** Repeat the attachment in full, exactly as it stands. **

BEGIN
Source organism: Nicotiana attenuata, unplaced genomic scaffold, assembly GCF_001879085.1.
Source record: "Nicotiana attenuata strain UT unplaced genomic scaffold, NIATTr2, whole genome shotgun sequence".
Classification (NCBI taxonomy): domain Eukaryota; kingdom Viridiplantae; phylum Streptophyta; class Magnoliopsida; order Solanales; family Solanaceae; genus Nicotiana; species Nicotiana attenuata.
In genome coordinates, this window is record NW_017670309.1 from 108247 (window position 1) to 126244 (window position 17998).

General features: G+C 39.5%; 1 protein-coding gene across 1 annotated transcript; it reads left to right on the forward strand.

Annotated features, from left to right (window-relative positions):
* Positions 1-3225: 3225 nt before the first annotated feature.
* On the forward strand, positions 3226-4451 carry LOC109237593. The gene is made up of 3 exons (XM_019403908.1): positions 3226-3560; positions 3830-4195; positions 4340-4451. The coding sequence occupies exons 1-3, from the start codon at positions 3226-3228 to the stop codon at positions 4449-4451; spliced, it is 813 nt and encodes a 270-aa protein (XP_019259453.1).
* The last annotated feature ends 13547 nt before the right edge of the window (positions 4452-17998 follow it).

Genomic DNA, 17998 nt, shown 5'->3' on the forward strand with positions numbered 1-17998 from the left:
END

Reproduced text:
Source organism: Nicotiana attenuata, unplaced genomic scaffold, assembly GCF_001879085.1.
Source record: "Nicotiana attenuata strain UT unplaced genomic scaffold, NIATTr2, whole genome shotgun sequence".
Classification (NCBI taxonomy): domain Eukaryota; kingdom Viridiplantae; phylum Streptophyta; class Magnoliopsida; order Solanales; family Solanaceae; genus Nicotiana; species Nicotiana attenuata.
In genome coordinates, this window is record NW_017670309.1 from 108247 (window position 1) to 126244 (window position 17998).

General features: G+C 39.5%; 1 protein-coding gene across 1 annotated transcript; it reads left to right on the forward strand.

Annotated features, from left to right (window-relative positions):
* Positions 1-3225: 3225 nt before the first annotated feature.
* On the forward strand, positions 3226-4451 carry LOC109237593. The gene is made up of 3 exons (XM_019403908.1): positions 3226-3560; positions 3830-4195; positions 4340-4451. The coding sequence occupies exons 1-3, from the start codon at positions 3226-3228 to the stop codon at positions 4449-4451; spliced, it is 813 nt and encodes a 270-aa protein (XP_019259453.1).
* The last annotated feature ends 13547 nt before the right edge of the window (positions 4452-17998 follow it).

Genomic DNA, 17998 nt, shown 5'->3' on the forward strand with positions numbered 1-17998 from the left: